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Lorentz force, Rail Gun

  1. Jun 4, 2009 #1
    For my Final Project for my AP Physics class is a rail gun. But I am having trouble getting it to fire anything or even move it. I have no trouble charging the bank but when it is discharged into the rails the projectile doesn't move.

    I am using 11, 330v disposable camera capacitors in parallel. I am using a thick piece of graphite as my projectile, but have also tested aluminum foil and brass. The best I have gotten was placing aluminum foil across the top of the rails instead of between them, when I discharged the bank into the rails the foil pops into the air but thats it.

    The rails are the width of pencil lead apart about 5 inches long 1 inch wide, Bolted to a block of between 2 sheets of plexiglass and bolted to a block of wood.

    I have tested with 11 capacitors and with 4 caps since most of the ones i have seen online only used 3-5 caps. Still only got a spark. The current seems to jump straight through the graphite and sparks but never moves. Ive tested with the caps charged from 150 up to 310 but never get any movement.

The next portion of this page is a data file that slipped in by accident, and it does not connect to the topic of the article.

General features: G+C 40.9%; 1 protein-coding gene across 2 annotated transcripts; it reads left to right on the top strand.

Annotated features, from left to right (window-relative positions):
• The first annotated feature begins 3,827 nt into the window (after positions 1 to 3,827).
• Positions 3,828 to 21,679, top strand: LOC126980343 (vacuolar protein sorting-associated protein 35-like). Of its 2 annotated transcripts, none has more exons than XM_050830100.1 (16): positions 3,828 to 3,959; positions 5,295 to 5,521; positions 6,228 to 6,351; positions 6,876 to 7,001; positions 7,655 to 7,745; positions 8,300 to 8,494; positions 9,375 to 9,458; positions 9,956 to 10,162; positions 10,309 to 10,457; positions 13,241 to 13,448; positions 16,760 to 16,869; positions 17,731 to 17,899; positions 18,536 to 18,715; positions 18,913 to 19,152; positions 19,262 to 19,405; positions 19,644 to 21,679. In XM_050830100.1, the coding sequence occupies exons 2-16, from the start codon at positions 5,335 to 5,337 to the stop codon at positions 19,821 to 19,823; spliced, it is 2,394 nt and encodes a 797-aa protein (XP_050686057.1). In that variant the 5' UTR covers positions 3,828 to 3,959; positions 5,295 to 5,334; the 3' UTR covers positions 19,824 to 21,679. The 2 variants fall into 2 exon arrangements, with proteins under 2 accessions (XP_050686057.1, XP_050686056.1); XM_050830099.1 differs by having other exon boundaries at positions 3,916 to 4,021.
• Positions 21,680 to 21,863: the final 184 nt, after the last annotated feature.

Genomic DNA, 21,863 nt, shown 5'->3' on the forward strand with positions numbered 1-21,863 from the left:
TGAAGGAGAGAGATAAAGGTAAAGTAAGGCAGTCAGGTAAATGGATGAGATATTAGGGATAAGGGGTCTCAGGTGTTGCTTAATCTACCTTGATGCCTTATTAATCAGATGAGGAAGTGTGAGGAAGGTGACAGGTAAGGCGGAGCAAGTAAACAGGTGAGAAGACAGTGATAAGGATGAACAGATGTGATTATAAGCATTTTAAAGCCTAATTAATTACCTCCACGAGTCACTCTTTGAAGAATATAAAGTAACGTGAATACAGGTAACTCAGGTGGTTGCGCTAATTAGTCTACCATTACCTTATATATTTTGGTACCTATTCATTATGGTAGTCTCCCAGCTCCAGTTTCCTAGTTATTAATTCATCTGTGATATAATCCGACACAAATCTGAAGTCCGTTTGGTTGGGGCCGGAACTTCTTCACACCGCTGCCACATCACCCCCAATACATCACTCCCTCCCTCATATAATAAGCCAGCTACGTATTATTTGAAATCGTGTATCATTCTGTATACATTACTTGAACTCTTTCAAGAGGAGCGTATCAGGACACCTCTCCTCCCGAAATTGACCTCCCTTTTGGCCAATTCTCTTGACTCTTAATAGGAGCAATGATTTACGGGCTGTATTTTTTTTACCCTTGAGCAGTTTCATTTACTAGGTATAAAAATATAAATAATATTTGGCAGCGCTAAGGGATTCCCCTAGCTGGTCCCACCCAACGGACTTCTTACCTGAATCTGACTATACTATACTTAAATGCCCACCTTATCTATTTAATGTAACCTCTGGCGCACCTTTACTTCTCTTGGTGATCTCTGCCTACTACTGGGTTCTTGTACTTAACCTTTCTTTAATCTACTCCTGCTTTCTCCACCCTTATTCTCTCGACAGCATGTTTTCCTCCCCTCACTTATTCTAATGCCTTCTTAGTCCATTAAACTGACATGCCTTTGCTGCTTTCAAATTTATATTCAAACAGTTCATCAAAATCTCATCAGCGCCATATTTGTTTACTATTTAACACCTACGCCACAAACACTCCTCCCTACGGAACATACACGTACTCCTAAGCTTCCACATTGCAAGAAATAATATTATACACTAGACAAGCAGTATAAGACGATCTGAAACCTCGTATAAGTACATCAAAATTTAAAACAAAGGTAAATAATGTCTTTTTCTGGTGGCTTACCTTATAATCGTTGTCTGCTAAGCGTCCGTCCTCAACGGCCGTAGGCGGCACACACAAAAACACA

I am not sure what I am doing wrong, I am sure I may have left out some important detail but cant think of anything else right now, any questions lmk. Does anyone have any idea what could possibly be wrong with it? Thanks for any help.
     
  2. jcsd
  3. Jun 4, 2009 #2
    Why does everyone assume that rail guns are easy to build. You will need much more than a hand full of flash capacitors to produce the desired current. Usually the projectiles melt or fuse to the rails before acquiring any appreciable speed. You need .1 Farad just to melt 1g of Aluminum at 300V and we haven't even moved the target or heated the rest of the rail. Any setup for a railgun that even shoots a short distance will kill you on contact. Build a gauss gun like everyone else those can be made at home.
     
  4. Jun 4, 2009 #3

    vk6kro

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    Science Advisor

    This is a high current low voltage device.
    Try just powering it with a car battery. Put a 12 volt lamp in series to limit the current.

    I've seen one work well like this and it just used a small cart with wheels that had no tyres on them so the current flowed across the axle between the rails. Tended to spark a lot at the contact point with the rails so you had to keep cleaning the rails, but it was OK for a few runs.

    Our one had a horse shoe magnet over and under the moving part. The effect is weaker without the magnet.
     
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